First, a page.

About That Record New Whistleblower Award…

Take a moment to be dazzled by the $83 million whistleblower award the Securities and Exchange Commission announced on Monday, but spend more time poring over the details and footnotes the SEC included in its award order. Compliance officers may not like the implications of what you find there.

The $83 million award was divided among three whistleblowers who all hail from Merrill Lynch, a subsidiary of Bank of America. They helped the SEC unravel a scheme Bank of America ran from 2009 to 2012 to reduce the amount of client money it needed to hold in reserves. That violates the SEC’s customer protection rule, and in 2016 Bank of America paid $415 million to the SEC to settle the dispute.

Two of the three whistleblowers split $50 million of the total award, for $25 million each. The third whistleblower won $33 million. Altogether, the $83 million award dwarfs the agency’s previous record for an award, which was $30 million given in 2016.

Those are the headlines of the case. The footnotes, however, offer compliance officers plenty of food for thought — especially when you consider the details in light of the Supreme Court ruling last month that curbs Dodd-Frank whistleblower protections unless you first bring your complaint to the SEC.

First is the detail that claimants 1 and 2, who split the $50 million, could have received even more money, except that they “unreasonably delayed in reporting their information” to the SEC.

whistleblower reporting“We believe it important to recognize, through our discretion to determine an appropriate award percentage, that Claimant No. 1 and Claimant No. 2 unreasonably delayed reporting the relevant facts to the Commission for an extended period of time,” the SEC’s award order said. (Eventually the pair did discover additional facts related to the case, and passed them along to the SEC promptly. That helped them stay in the SEC’s good graces and waltz off into early retirement.)

Claimant No. 3, who got the $33 million, seems like a clear-cut case. That person provided separate information to the SEC that opened a second investigation into Bank of America, and became a “cornerstone” of the SEC’s whole action against BofA.

Timing Is All

The crucial point for Claimants 1 and 2 is that they didn’t approach the SEC as soon as they learned of the misconduct. They waited for some period of time; we don’t know how long. Because of that, they received less money than they might otherwise have won.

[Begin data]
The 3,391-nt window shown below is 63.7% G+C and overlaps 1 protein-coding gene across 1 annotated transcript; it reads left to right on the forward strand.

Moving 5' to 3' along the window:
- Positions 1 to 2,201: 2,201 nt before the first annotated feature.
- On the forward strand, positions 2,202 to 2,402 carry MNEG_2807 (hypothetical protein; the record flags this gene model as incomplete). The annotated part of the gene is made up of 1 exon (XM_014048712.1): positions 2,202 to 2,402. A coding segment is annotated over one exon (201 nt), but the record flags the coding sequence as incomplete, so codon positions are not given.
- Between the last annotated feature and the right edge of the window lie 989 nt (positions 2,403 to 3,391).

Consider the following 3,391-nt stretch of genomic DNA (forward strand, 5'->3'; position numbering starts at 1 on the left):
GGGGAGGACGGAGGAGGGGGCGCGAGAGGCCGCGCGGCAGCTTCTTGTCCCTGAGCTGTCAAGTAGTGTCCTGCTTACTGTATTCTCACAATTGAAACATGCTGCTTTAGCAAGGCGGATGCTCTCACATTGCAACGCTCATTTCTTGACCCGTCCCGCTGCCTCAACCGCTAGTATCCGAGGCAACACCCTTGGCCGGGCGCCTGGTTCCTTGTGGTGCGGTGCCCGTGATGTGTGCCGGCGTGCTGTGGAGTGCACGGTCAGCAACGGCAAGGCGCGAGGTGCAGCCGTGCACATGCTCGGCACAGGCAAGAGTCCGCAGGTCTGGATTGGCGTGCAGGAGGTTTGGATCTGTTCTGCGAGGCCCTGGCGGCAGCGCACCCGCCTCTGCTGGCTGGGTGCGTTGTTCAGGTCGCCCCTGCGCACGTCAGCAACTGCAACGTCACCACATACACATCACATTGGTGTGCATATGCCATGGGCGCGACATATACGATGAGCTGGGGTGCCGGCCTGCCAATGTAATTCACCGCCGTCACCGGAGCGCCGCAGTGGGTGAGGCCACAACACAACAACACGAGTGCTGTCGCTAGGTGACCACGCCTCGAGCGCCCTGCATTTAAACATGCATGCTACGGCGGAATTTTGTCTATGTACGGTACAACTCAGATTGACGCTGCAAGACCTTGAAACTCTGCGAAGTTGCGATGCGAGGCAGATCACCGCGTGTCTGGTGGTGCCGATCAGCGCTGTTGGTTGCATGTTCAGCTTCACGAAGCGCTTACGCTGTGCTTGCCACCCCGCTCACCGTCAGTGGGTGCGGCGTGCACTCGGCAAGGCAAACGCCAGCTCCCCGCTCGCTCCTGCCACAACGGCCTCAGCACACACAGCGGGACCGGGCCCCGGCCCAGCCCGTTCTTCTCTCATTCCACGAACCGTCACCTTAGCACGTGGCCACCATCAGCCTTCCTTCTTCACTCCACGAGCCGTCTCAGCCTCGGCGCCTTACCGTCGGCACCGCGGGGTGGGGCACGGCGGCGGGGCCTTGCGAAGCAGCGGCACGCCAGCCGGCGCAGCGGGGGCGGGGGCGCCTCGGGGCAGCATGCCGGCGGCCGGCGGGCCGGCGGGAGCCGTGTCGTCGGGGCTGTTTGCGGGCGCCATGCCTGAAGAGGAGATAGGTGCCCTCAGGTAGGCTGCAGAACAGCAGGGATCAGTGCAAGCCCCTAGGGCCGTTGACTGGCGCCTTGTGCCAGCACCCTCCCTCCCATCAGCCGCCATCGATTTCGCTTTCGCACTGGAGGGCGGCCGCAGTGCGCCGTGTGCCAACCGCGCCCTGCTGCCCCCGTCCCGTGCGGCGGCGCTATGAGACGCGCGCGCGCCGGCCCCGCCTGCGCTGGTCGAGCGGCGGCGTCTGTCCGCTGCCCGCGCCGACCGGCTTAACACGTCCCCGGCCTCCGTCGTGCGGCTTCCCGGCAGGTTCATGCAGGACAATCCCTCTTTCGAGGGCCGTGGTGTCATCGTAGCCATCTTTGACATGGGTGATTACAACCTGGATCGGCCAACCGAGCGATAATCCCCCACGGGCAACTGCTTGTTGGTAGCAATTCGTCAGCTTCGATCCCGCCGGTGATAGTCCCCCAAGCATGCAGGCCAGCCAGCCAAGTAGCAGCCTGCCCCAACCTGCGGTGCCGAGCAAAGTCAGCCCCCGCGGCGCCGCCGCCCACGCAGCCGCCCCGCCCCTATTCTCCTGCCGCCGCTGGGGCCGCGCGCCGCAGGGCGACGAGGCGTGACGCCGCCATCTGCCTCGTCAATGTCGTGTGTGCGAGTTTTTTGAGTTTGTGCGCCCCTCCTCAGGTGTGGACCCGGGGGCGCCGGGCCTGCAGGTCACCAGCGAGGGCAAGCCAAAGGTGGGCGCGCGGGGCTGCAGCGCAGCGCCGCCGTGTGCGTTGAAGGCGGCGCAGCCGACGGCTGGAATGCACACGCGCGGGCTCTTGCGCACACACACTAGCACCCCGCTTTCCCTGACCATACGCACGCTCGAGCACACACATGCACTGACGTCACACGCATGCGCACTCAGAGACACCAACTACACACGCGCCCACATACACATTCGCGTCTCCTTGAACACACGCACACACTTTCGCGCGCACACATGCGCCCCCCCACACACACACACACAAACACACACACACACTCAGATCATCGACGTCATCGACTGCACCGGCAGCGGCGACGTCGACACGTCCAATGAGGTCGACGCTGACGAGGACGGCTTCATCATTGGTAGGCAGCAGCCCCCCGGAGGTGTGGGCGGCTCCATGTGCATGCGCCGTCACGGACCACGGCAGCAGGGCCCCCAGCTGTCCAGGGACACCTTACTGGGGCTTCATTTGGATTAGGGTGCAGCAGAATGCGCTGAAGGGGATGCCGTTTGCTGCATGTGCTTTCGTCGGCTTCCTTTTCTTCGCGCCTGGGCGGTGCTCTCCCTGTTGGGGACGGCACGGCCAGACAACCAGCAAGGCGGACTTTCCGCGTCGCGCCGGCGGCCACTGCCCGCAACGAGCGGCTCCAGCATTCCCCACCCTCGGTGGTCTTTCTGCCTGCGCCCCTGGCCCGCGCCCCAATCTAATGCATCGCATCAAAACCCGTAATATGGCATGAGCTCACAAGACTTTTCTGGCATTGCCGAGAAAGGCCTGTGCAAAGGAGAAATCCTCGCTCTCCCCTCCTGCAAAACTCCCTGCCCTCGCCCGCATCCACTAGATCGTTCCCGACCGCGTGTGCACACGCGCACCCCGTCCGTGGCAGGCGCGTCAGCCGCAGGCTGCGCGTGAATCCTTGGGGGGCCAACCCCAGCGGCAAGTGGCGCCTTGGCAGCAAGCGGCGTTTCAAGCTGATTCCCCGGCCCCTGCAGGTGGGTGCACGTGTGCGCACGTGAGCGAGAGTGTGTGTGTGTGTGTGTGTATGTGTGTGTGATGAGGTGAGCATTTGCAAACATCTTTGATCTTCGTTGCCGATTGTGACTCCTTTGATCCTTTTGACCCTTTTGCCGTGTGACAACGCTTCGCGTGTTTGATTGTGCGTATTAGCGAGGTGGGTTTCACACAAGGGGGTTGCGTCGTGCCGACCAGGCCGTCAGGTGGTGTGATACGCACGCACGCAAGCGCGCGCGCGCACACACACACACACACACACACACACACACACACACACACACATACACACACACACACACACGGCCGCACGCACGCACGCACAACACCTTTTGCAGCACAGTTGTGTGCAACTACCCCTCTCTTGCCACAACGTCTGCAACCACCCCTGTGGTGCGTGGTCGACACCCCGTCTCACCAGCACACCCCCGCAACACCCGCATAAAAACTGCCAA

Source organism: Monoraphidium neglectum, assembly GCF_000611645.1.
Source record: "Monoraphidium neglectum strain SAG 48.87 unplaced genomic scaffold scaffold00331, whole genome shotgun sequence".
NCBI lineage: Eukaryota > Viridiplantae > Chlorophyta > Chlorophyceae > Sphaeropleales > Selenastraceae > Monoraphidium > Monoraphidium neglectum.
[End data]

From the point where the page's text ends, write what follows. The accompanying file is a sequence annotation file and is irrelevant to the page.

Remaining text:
How much less? We may never know. But under Dodd-Frank, whistleblowers can receive 10 to 30 percent of the total settlement the SEC wrangles from the offending company. In this case, $83 million is only 20 percent of the $415 million that Bank of America paid.

Well, 30 percent of $415 million is $124.5 million — an extra $41.5 million. That’s how much more money our three whistleblowers might have received, in some perfect world where they provided exactly the right information at precisely the right time.

Obviously the SEC considers numerous factors when deciding how much money to award whistleblowers: quality of information, amount of information, extent of cooperation, and so forth. Any of those factors could be why the SEC whittled down the award from the theoretical maximum of $124.5 million to the actual $83 million.

But timeliness of information is one of those factors, too; and the SEC clearly suggested lack of timeliness is one reason why Claimants 1 and 2 didn’t get as much as they might have. What’s more, they did provide lots of high-quality information and cooperation along the way: in-person meetings, conference calls, supplemental documents, and identification of other key witnesses. So as other factors become less relevant in why Claimants 1 and 2 missed out on more millions, lack of timeliness becomes more relevant.

The crucial point for Claimants 1 and 2 is that they didn’t approach the SEC as soon as they learned of the misconduct. Because of that, they received less money than they might otherwise have won.

Enter Digital Realty Ruling

One fair point to raise is that this is all speculation — but it’s reasonable speculation to make, given the facts at hand. And if we’re making that speculation here, others are making that same speculation elsewhere.

Others like, say, potential whistleblowers in your own organization.

Last month’s Supreme Court ruling, Digital Realty Trust v. Somers, found that anti-retaliation provisions of Dodd-Frank only apply to those whistleblowers who report misconduct to the SEC. Right away, we saw Bio-Rad Labs, already involved in litigation with its ex-general counsel over whistleblower retaliation, use the ruling to argue that an $11 million judgment that man won should be cut by $3 million, because he failed to report his concerns to the SEC and therefore had no claims under the Dodd-Frank Act.

Now we have this whistleblower award, which clearly states that the whistleblowers could have received more money had they gone to the SEC not just first, but immediately.

Employees aren’t dumb. They will look at these examples and draw the reasonable conclusion: to get the most protection from retaliation, and to stand the best chance at winning the largest award for whistleblowing — go directly to the SEC, go quickly, and tell them everything you know.

Not news that compliance officers in charge of internal reporting want to hear. But once you read beyond that big $83 million headline, that’s what this news really means.

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